Dear Tom and Ray:
My 9-year-old son asked me why the speedometer on cars indicate speeds much higher than legal driving speeds. If it is illegal to drive 100 mph (or faster), then why indicate that the car can travel that fast in the first place, not to mention the fact that most cars can't reach these speeds in the first place? I didn't know the answer, so I thought I'd ask a car company. Toyota wrote back with:
Thank you for contacting Toyota Motor Sales, U.S.A., Inc. We appreciate this opportunity to address your inquiry. Some states within the United States have higher speed limits than other states. We hope you will find this information helpful. Thank you for taking the time to contact us with your inquiry.
Toyota Customer Experience
Which was a stupid response.
Thank you for taking the time to contact Nissan North America, Inc. and allowing us the opportunity to read and respond to your e-mail inquiry.
All vehicles are designed in this fashion, regardless of make or model. If you are seeking an exact reason as to why vehicles are designed this way, no further information can be provided.
I apologize if the response given is not satisfactory. Unfortunately no further information regarding vehicle/speedometer designs can be offered.
Nissan North America, Inc.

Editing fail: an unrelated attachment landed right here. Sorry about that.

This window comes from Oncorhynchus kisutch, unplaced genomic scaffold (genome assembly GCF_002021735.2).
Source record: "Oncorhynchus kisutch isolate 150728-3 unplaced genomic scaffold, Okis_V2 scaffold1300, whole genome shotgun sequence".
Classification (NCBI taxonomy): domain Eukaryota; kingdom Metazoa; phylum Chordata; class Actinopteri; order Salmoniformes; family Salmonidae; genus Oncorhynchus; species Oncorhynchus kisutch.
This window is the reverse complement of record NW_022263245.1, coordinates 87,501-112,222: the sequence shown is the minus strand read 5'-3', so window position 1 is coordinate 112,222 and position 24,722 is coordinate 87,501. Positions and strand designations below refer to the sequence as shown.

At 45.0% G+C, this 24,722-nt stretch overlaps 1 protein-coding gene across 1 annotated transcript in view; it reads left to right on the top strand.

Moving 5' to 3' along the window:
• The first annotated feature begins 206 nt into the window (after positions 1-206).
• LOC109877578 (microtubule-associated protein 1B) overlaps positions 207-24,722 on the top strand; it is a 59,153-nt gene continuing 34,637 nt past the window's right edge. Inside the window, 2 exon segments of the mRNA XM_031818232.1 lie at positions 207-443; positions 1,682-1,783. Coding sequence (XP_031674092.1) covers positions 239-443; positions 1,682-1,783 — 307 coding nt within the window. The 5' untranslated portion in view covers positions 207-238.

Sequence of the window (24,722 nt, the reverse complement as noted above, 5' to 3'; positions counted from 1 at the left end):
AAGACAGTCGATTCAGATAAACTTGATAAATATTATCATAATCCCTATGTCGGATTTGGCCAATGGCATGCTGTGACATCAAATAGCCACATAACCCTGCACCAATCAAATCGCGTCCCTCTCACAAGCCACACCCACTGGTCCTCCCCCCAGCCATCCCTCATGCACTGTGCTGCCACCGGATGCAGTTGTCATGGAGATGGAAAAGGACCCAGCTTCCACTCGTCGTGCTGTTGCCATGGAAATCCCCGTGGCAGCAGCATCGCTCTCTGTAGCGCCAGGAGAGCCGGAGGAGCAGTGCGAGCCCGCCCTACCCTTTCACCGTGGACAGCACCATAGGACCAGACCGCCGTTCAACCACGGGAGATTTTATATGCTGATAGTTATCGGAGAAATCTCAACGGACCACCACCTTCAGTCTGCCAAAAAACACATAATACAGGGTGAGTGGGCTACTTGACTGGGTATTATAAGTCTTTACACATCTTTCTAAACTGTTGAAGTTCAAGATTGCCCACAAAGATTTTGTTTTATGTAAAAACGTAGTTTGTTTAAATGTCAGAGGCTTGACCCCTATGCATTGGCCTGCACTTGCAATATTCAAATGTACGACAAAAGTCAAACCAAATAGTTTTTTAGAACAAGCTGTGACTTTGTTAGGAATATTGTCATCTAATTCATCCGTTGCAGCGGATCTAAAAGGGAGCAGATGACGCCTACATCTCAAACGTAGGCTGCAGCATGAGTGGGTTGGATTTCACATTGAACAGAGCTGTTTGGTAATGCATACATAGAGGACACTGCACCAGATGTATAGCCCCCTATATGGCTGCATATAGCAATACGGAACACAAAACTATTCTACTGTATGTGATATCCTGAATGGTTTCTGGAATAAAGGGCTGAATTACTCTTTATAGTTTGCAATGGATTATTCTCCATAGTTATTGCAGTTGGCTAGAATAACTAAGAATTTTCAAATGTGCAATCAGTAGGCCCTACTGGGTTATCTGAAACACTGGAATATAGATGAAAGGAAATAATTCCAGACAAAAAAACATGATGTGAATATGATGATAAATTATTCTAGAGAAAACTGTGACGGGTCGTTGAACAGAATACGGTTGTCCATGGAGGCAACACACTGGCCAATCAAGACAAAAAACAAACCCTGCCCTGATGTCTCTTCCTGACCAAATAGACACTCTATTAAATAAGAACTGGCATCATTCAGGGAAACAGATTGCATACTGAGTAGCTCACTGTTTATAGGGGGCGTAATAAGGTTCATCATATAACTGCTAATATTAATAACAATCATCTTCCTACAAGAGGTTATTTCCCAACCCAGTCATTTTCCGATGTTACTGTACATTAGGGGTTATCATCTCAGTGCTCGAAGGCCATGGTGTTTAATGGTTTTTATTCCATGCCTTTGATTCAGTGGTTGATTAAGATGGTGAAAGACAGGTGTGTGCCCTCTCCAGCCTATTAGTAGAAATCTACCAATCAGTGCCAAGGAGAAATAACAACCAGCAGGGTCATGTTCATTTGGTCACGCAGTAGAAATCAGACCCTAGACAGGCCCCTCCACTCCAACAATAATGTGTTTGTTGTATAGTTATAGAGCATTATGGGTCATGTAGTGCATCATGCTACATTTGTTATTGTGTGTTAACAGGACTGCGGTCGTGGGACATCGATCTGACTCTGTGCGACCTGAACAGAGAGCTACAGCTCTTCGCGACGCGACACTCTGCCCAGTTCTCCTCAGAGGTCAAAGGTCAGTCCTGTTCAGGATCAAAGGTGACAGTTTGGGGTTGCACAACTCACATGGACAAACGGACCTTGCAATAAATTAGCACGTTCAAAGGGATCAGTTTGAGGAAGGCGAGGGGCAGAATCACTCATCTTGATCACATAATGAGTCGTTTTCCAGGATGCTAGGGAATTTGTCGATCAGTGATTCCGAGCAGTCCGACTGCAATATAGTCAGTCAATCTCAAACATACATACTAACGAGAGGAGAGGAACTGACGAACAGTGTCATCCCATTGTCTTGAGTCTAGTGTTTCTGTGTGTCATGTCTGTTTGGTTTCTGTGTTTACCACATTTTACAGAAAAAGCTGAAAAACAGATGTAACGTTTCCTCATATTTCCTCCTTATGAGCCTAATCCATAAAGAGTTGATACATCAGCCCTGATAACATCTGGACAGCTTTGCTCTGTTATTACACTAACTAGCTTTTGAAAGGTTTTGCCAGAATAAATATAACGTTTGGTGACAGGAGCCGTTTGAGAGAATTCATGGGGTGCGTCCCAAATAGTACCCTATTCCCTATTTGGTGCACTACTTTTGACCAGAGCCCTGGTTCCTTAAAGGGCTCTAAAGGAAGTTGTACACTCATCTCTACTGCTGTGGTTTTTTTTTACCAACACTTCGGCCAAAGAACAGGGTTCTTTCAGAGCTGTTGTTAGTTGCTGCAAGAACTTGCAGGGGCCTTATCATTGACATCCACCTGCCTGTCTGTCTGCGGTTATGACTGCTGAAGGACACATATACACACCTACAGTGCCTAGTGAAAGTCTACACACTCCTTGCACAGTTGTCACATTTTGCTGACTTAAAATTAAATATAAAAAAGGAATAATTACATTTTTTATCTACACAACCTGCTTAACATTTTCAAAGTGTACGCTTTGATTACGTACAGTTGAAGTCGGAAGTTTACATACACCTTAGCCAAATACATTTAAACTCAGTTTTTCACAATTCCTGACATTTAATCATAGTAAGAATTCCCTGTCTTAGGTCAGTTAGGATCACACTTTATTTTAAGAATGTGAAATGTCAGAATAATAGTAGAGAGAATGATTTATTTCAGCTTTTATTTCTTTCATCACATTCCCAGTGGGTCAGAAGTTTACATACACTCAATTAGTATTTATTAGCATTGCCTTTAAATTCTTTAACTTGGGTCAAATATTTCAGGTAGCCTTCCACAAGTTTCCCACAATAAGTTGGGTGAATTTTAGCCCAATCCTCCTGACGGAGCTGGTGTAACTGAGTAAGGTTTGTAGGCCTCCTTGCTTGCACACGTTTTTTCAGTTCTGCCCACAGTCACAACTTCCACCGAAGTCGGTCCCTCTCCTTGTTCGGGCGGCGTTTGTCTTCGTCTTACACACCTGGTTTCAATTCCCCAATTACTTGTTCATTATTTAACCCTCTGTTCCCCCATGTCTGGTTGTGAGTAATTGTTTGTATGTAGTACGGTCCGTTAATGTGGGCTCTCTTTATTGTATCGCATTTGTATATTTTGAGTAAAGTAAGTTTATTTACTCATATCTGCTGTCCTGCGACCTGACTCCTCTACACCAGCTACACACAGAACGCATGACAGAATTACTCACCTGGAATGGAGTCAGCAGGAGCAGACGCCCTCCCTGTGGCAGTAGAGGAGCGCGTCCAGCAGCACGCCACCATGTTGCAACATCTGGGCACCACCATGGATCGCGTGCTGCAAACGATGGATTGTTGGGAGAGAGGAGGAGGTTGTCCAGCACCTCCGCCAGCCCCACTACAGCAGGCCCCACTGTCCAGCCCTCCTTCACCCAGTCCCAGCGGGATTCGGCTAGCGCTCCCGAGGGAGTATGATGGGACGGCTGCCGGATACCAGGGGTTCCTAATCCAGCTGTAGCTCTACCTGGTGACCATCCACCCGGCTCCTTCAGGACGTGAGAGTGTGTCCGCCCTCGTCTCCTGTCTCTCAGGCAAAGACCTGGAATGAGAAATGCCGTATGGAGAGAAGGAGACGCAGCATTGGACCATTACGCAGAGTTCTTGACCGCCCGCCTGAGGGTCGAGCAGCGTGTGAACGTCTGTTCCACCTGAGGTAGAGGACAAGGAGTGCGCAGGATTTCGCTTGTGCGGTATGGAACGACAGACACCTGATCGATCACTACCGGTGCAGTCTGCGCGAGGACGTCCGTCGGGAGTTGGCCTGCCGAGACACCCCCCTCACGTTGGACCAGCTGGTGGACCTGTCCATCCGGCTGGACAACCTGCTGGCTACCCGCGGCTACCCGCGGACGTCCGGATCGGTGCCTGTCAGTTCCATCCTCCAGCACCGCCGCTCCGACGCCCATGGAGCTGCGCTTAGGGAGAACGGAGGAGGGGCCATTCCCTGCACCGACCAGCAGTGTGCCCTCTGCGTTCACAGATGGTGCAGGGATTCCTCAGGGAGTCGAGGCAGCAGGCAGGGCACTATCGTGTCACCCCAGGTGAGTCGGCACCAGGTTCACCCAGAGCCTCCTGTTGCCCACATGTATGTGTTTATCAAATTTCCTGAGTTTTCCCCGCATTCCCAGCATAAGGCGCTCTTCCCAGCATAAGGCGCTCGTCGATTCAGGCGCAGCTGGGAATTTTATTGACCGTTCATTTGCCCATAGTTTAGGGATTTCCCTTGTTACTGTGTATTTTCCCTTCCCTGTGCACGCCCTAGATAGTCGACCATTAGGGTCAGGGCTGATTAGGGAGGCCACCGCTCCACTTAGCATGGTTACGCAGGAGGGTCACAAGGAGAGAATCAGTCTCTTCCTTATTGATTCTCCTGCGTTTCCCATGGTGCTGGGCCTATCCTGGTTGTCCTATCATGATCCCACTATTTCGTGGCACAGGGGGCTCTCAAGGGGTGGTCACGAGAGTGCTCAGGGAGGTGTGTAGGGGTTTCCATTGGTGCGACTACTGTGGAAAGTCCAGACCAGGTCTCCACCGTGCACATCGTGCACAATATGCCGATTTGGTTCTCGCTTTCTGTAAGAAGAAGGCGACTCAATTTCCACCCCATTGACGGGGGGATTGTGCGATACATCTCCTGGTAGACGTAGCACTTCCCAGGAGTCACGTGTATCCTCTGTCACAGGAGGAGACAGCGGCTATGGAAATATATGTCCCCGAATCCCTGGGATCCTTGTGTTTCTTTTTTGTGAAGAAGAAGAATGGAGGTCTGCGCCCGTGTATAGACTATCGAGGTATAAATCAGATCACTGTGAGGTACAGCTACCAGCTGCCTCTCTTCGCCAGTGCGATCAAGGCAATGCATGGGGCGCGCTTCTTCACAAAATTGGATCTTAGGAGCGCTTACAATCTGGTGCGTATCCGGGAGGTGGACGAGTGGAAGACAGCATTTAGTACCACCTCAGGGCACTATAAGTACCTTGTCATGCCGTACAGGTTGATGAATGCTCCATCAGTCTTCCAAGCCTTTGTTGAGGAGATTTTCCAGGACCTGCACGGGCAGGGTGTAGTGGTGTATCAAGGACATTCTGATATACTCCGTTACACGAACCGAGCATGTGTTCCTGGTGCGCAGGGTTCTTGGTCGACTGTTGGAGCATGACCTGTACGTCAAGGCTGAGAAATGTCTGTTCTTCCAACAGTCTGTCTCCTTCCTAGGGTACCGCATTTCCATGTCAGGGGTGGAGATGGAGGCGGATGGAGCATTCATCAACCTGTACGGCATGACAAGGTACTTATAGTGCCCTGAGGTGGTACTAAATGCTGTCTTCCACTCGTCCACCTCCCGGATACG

An equally dismal response. GM and Ford did not respond at all. Can you help answer this question?
Tom: Hang on a second, Robert. I'm just taking some notes. I think we can use some of those response lines in future columns.
Ray: The answer is marketing, Robert. Most of us drive our cars between zero and 80 miles per hour. But by placing a 140-mph speedometer right in front of your face, the manufacturer is suggesting to you that you could go a lot faster.
Tom: Right. It suggests you're showing admirable restraint by holding this "crouching tiger" to the speed limit.
Ray: That's an appealing characteristic for most people -- to have way more power than you need.
Tom: It's like the ads that show SUVs climbing up the sides of city buildings, or blasting through eight feet of snow at 60 mph. Ninety-nine percent of people use their SUVs to commute to the office and back. But the image of being able to break out of your mundane life is what sells these vehicles. A 140-mph speedometer works the same way.
Ray: It's like my bathroom scale. I may use only 160, but it's good to know I can go up to 350 if I need to!
Tom: I mean, there are some pseudo-practical reasons for doing this. If a manufacturer makes some cars that go faster than others, it's easier and cheaper to make one speedometer for all their cars. But the top speeds on speedometers are still higher than any of the cars can go, and far higher than anyone is allowed to go.
Ray: So we have to conclude it's a sales tactic, Robert. I apologize if the response given is not satisfactory. Unfortunately no further information can be offered.
(Car Talk is a nationally syndicated column by automotive experts (and brothers) Tom and Ray Magliozzi. Write to them at the Car Talk Web site.)